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  • Open Access

The impact of active surveillance cultures in reducing methicillin-resistant Staphylococcus aureus infections in a surgical intensive care unit in Singapore

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  • 2,
  • 3,
  • 3 and
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BMC Proceedings20115 (Suppl 6) :P233

  • Published:


  • Staphylococcus Aureus
  • Ionic Silver
  • Positive Patient
  • Mupirocin
  • Hand Hygiene Compliance

Introduction / objectives

Infection and colonization with methicillin-resistant Staphylococcus aureus (MRSA) is associated with significant morbidity and mortality. To study the impact of active surveillance cultures (ASC), environmental cleaning and decolonization regimen in reducing MRSA infections in Surgical Intensive Care Unit (SICU).


The study was conducted in SICU. ASCs were performed from 20 Sep 10 to 28 Feb 11 on all patients admitted/transferred in/transferred out of SICU. ASC specimens consisted of swabs from anterior nares and axilla/groin. The swabs were inoculated onto chromogenic agar selective for MRSA (MRSASelect, Bio-Rad). MRSA positive patients were placed on contact precautions/isolation. Automatic hand sanitizers were installed in SICU to increase hand hygiene compliance. The decolonization regimen consisted of mupirocin ointment tds and daily Prontoderm (0.1% polyhexanide) for 5 days. Sureclean, an ionic silver disinfectant lasting 24 hours was used for environmental disinfection.


453 patients were screened on entry/transfer in. 45 patients (9.9%) were detected to be MRSA colonized on entry. 214 patients were screened on transfer out/death. 9 patients (4.2%) acquired MRSA on exit. There were 10 skin, 29 nasal and 15 skin/nasal carriers. There was an increase in overall hand hygiene compliance from 68.4% in Sep 10 to 90.9% in Feb 11. The incidence of MRSA Infection was reduced from 1.7/1000 patient days (Mar - Aug 10) to 0.9/1000 patient days (Sep 10 - Feb 11).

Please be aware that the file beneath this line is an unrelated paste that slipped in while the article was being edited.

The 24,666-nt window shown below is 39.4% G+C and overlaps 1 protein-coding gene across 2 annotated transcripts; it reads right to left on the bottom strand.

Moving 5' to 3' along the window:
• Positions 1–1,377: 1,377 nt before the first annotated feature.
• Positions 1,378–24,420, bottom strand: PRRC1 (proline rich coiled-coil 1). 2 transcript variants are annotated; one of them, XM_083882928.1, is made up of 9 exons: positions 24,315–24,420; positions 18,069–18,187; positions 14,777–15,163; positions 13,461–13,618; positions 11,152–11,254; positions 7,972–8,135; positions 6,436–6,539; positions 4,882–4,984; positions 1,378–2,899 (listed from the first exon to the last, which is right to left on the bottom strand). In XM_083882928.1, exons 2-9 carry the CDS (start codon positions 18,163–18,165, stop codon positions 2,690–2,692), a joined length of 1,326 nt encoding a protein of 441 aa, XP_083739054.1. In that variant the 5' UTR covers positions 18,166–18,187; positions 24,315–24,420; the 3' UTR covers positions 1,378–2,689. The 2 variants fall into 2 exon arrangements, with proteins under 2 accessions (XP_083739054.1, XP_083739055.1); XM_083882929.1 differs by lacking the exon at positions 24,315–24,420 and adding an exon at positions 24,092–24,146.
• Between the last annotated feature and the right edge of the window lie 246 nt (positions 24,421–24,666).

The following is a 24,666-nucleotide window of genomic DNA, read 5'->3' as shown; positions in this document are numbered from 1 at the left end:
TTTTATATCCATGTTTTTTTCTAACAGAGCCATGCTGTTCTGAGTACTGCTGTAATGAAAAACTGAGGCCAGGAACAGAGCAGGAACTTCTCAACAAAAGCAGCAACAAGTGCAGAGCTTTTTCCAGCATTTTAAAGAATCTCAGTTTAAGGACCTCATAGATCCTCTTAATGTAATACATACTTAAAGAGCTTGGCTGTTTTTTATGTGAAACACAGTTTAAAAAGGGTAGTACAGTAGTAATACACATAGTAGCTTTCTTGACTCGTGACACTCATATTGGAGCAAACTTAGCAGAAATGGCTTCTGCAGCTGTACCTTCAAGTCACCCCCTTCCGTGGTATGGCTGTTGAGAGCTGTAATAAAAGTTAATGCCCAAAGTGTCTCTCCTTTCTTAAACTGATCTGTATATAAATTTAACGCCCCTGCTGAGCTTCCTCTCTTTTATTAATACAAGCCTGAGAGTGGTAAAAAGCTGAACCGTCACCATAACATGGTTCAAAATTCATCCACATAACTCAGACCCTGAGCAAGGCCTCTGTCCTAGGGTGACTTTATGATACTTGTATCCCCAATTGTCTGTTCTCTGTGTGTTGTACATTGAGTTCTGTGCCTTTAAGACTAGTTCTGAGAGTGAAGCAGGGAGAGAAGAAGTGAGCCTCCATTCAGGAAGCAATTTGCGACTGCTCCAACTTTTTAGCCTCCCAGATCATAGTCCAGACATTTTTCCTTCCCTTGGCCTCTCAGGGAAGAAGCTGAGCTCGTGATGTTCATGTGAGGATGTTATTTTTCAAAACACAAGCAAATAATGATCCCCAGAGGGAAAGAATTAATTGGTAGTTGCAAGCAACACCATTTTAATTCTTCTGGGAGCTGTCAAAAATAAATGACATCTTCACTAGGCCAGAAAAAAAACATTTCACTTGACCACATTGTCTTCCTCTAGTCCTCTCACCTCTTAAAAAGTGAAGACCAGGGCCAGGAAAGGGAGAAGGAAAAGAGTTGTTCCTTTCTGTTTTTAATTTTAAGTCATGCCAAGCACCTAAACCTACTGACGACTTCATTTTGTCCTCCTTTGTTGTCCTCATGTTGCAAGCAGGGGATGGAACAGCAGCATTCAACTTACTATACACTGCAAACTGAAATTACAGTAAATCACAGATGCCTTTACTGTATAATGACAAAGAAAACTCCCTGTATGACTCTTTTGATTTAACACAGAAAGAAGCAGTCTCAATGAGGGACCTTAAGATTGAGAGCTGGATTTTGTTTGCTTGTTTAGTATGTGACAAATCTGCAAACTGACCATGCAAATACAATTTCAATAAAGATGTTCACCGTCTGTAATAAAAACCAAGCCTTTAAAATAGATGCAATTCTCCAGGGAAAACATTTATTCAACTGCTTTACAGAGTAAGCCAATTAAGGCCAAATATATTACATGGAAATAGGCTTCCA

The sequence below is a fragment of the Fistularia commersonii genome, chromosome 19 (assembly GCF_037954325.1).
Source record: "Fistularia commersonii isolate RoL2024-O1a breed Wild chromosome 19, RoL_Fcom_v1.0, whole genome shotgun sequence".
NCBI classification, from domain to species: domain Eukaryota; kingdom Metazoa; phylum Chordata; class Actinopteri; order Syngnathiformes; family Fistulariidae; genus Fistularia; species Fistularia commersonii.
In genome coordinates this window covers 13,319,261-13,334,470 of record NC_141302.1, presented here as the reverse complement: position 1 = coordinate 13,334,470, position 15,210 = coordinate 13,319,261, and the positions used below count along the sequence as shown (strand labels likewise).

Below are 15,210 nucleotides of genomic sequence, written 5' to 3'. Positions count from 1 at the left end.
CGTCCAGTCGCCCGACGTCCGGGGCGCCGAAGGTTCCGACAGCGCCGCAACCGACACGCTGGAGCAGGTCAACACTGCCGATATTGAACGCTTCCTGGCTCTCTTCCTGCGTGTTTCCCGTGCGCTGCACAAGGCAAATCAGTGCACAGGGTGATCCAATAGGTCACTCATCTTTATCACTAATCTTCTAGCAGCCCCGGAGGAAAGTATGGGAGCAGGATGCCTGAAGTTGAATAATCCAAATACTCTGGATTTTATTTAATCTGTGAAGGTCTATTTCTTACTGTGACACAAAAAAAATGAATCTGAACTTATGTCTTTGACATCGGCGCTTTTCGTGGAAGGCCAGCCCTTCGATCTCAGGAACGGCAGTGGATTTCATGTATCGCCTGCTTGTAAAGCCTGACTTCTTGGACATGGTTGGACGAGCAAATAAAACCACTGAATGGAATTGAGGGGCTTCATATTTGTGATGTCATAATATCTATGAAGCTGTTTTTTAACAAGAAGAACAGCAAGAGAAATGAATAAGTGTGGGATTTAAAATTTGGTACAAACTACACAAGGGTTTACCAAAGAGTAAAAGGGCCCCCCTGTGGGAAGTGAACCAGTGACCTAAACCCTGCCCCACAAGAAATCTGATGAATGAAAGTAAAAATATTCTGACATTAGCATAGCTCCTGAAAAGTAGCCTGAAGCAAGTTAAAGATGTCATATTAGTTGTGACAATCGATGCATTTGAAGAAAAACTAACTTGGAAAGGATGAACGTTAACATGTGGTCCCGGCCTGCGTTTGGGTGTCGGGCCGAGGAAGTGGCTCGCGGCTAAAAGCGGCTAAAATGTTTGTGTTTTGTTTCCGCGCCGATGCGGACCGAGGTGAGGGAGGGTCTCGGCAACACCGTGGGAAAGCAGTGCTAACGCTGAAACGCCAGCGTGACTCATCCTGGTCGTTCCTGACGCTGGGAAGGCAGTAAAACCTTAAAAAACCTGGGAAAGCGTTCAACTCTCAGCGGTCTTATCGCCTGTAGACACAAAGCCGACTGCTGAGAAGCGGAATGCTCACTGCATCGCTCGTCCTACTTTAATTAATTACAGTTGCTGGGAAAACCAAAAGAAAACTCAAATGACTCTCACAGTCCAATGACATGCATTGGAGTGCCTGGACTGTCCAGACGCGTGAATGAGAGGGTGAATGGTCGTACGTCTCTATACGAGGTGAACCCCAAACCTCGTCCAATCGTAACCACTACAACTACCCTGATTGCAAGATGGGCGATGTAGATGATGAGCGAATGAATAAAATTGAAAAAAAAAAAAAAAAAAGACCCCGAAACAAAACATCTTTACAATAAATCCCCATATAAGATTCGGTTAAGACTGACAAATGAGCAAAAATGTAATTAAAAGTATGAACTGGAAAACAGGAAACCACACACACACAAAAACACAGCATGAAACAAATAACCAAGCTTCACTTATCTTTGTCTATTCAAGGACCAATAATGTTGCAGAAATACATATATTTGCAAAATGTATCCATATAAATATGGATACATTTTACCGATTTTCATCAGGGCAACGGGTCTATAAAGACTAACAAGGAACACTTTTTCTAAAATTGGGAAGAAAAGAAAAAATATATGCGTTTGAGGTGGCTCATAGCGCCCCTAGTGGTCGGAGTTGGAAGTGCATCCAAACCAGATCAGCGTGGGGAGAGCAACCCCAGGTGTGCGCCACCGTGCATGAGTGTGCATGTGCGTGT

We demonstrated a significant reduction of MRSA Infections in SICU with implementation of ASC.

Disclosure of interest

None declared.

Authors’ Affiliations

Medicine, Changi General Hospital, Singapore, Singapore
Laboratory Medicine, Changi General Hospital, Singapore, Singapore
Infection Control Unit, Changi General Hospital, Singapore, Singapore


© Oh et al; licensee BioMed Central Ltd. 2011

This article is published under license to BioMed Central Ltd. This is an open access article distributed under the terms of the Creative Commons Attribution License (, which permits unrestricted use, distribution, and reproduction in any medium, provided the original work is properly cited.